Delta Blues: A Day at Pi-Ramesses and Tanis | Rawi: Egypt's Heritage Review

Fields near modern Qantir, ancient Pi-Ramesses.
Photo: Henning Franzmeier.
I inspect Ramesses’ giant feet; they are cracked and worn, and his toenails are as big as my head. It’s a little against decorum for a commoner like myself to get so close to the Good God’s toes, but I suspect he won’t mind, he has bigger things to worry about after all, including the loss of his entire body above the ankles. That, and he’s stuck in a field, surrounded by crops, farmers and an inquisitive gamoosa. “What happened to my fabulous city?” he might say, if he had a mouth.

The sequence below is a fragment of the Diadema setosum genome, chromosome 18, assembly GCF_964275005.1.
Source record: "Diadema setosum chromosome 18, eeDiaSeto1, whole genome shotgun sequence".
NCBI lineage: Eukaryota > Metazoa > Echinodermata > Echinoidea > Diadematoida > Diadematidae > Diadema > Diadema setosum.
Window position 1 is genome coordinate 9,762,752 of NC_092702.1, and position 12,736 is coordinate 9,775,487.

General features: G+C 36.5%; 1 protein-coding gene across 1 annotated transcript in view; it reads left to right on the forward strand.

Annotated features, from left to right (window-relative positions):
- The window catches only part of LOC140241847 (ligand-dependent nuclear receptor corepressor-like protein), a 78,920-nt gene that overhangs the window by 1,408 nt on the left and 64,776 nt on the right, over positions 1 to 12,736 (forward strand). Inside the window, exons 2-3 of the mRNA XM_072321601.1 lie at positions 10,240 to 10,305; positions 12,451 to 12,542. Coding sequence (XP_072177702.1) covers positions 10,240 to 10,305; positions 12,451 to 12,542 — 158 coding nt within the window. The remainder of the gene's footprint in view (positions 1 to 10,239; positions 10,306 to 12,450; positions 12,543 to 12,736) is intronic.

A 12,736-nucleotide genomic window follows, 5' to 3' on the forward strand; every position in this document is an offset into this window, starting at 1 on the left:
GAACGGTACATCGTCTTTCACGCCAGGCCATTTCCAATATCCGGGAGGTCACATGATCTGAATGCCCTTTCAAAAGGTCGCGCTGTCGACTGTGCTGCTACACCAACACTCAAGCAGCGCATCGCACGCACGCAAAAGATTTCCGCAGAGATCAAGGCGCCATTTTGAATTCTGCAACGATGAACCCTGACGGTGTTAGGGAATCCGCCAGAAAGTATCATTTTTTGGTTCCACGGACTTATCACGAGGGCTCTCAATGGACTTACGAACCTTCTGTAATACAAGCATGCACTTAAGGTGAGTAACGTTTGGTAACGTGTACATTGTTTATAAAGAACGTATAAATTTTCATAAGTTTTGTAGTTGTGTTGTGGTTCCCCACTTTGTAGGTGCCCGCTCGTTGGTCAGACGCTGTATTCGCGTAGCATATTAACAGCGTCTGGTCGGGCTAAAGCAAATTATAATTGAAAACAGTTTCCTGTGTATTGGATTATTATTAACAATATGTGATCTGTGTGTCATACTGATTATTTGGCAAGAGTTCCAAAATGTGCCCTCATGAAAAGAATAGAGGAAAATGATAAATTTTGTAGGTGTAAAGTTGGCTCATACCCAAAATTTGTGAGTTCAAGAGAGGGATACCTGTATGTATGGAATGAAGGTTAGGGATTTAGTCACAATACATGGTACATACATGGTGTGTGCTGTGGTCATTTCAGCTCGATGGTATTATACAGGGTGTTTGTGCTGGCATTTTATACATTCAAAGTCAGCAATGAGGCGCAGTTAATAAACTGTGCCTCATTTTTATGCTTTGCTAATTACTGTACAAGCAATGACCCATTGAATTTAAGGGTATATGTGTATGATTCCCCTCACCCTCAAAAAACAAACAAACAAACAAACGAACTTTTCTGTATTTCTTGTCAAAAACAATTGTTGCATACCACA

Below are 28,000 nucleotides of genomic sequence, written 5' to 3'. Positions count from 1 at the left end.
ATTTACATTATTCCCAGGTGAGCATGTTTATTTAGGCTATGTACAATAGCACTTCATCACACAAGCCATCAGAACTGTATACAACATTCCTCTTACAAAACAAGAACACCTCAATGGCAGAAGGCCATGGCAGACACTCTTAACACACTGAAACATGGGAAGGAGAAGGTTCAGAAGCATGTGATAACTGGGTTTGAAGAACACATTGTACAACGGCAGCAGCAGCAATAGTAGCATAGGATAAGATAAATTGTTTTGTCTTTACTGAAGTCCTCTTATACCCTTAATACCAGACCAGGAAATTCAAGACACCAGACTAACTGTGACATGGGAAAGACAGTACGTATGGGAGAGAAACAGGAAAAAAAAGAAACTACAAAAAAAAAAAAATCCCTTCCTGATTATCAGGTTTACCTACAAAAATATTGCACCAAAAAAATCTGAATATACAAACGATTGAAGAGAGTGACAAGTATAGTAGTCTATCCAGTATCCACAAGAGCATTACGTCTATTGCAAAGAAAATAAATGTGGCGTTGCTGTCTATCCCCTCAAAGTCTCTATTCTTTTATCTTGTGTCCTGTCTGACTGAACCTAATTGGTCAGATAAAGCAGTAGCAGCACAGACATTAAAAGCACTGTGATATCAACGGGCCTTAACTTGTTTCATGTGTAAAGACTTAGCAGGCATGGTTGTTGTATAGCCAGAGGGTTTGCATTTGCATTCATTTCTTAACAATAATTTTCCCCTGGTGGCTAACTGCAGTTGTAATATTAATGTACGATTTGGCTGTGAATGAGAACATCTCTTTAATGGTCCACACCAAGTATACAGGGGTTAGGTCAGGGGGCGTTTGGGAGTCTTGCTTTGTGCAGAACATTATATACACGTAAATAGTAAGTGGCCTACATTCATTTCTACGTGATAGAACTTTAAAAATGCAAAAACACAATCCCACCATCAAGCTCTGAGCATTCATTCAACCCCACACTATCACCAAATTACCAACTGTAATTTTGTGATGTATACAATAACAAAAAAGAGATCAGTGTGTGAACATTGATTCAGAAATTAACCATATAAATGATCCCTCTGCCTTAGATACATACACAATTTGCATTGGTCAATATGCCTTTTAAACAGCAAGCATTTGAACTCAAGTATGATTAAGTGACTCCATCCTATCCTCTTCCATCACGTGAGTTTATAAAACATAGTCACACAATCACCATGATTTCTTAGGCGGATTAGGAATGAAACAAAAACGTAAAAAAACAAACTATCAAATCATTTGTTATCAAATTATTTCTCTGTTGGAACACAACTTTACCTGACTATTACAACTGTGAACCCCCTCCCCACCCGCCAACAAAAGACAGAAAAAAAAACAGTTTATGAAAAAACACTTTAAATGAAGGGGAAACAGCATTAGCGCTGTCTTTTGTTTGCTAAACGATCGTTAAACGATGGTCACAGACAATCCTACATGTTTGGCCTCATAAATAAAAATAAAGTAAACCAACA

Ramesses’ colossal feet are the only significant visible remains of the ancient city of Pi-Ramesses, one of the most important royal cities of New Kingdom Egypt. It was founded by Seti I of the Nineteenth Dynasty on the site of his family’s hometown in the northeast Delta, but was expanded significantly by his son Ramesses II into a massive cosmopolitan centre, with monumental temples, luxurious palaces, homes for visiting foreign dignitaries, administrative buildings, and workshops for all types of craft.

This article first appeared in print in Rawi: Egypt's Heritage Review, issue 2 (2011). To read the full article, follow the link: Delta Blues: A Day at Pi-Ramesses and Tanis.